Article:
In Indian scenario, NPS (National Pension Scheme) and EPF (Employees Provident Fund) are two viable options for ensuring a financial cover in the absence of a regular income or as a corpus that can be used in times of need.
However, not investing in the right instrument can mean you are losing out on the potential returns of your investment. For instance, while EPFO invests predominantly in debt instruments, investing in NPS promises higher returns over the long term.
Find out how they differ from one another:
|Criteria||National Pension Scheme||Employee Provident Fund|
|A/C opening||Mandatory only for government employees||Mandatory for every establishment employing more than 20 or more employees|
|Eligibility||Age: 18-65 (Indians + NRI) - can be opened by anyone||Only for salaried Individuals|
|Investment||It is a market-linked product. Its performance depends on the equity and debt market||The Central Board fixes the interest rate for the year - government debt investment.|
|Tax Benefit||Tax deduction of INR 2 lakhs under section 80C and CCD||You can avail tax deduction of INR 1.5 lakhs under section 80C|
|Fund Manager||Liberty of choosing your fund manager||Do not have the liberty of choosing a fund manager. The funds are invested by EPFO|
|Min Investment||500/ year||12% of salary per month or 1800, which can be increased voluntarily.|
|Max investment||Unlimited||Unlimited (however, taxability varies)|
|Return||8%-15% ( depending upon which funds you are investing your money in)||8.5% (Interest as on September 1, 2020)|
|Lock in period & Extension||Age: 60|
| Age: 58|
|Premature Withdrawal||Partial withdrawals can be made up to 25% of the subscriber’s savings, but only after the 10th year of subscription.||Partial withdrawal is allowed after 5 years of EPF when you fulfill certain conditions such as buying a new house, marriage, child education, sickness, death, etc.|
|Withdrawal||You will get 60% of the corpus and 40% will be invested in an annuity for a monthly pension. |
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|You will get the entire corpus after retirement.|
|Expense Ratio||0.01% (also varies - it is not fixed)||0% (No expense ratio)|
|Risk||Low risk (Market Dependent)||No-Risk|
|Employer Contribution||Can be done||Employees along with the employers both contribute 12% of the employee’s basic wages towards EPS|
Let’s assume, two friends Sanjay and Yogesh started saving Rs 1.5 lakh for their retirement in 2021. Both of them are 23-years-old and want to retire at 60. Also, they plan to continue this investment until 2058, at the time of retirement. However, Sanjay has invested in NPS and Yogesh in PPF.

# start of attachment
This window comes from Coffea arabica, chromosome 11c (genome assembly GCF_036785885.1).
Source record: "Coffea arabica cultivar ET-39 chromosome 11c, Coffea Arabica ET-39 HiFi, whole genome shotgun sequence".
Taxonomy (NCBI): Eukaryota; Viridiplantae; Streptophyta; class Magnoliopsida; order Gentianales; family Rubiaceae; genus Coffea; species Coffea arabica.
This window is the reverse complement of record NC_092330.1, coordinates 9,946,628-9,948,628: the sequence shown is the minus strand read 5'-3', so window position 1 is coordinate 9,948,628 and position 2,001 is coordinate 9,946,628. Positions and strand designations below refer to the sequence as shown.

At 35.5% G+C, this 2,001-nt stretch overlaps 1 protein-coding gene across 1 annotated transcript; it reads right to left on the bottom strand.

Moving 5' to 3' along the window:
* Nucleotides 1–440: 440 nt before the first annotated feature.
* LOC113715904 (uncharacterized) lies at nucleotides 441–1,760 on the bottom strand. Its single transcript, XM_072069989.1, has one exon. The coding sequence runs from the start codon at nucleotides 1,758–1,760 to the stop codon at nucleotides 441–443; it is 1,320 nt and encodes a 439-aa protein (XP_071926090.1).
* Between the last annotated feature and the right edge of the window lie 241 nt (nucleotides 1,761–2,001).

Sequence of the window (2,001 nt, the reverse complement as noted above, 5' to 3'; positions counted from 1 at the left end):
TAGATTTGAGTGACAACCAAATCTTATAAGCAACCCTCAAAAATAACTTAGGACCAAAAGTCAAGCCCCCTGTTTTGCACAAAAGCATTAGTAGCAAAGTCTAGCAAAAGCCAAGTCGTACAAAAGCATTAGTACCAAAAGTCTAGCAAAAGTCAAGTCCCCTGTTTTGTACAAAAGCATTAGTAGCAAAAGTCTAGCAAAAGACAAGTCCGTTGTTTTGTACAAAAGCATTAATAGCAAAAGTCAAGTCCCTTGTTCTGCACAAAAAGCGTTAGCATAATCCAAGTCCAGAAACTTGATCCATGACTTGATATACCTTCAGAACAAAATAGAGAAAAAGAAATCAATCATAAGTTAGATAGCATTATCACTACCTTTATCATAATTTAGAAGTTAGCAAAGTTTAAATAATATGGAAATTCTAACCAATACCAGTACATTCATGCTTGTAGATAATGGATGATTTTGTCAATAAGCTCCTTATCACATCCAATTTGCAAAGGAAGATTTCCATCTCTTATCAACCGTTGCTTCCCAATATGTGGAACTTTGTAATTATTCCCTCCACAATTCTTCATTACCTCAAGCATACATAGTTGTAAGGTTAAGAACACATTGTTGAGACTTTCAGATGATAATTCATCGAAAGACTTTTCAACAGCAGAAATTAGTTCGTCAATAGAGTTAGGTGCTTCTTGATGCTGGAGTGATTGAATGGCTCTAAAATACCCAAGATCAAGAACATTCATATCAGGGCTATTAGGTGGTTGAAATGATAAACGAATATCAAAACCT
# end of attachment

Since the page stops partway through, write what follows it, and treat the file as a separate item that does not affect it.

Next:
|NPS vs PPF: Difference in the retirement corpus|
|Investment Product picked||NPS||EPF|
|Average annual return||12.90% (Growth profile)||8.5%|
|Investment amount every month||INR 5000 (10% of Basic salary & DA)||INR 6,000 (12% of Basic salary & DA)|
|Investment time period||37 years||37 years|
|Investment in 37 years||INR 22.2 lakhs||INR 22.2 lakhs|
|Retirement corpus||Lump-sum value: INR 8.85 crore|
Annuity Value: INR 5.9 crore
|INR 1.28 crore|
NPS is devised as a pension scheme. So, you get to withdraw 60 percent of your accumulated corpus at retirement without paying any taxes. The remaining 40 percent must be converted into an annuity instrument (from an insurance company) and get monthly payments.
The primary reason for the difference in their corpus is the power of compounding. Since the last few years, the interest rate for EPF has been decreasing. At the same time, there are chances that NPS can give you more than 12 percent returns in the future(where the equity markets perform well). Do note that the higher returns in NPS comes with a higher risk of the equity exposure in NPS.. So, while they reach their retirement age, there is a probability that this difference might increase further.
Opting for EPF or NPS is a matter of choice based on specific needs and projected requirements. Both come with their set of merits and demerits. Subscribers at an early age or with risk-bearing capacity should subscribe to NPS and opt for equity allocation based on their risk profile to accumulate large corpuses targeted to fund retirement needs. Where you believe your risk-taking capacity is not very high and you will find it difficult to manage NPS post-retirement - EPF has always been a classic option for your investments.
However, in both scenarios, investors should not touch their retirement corpus for other financial goals. You should always mark these investments only for retirement.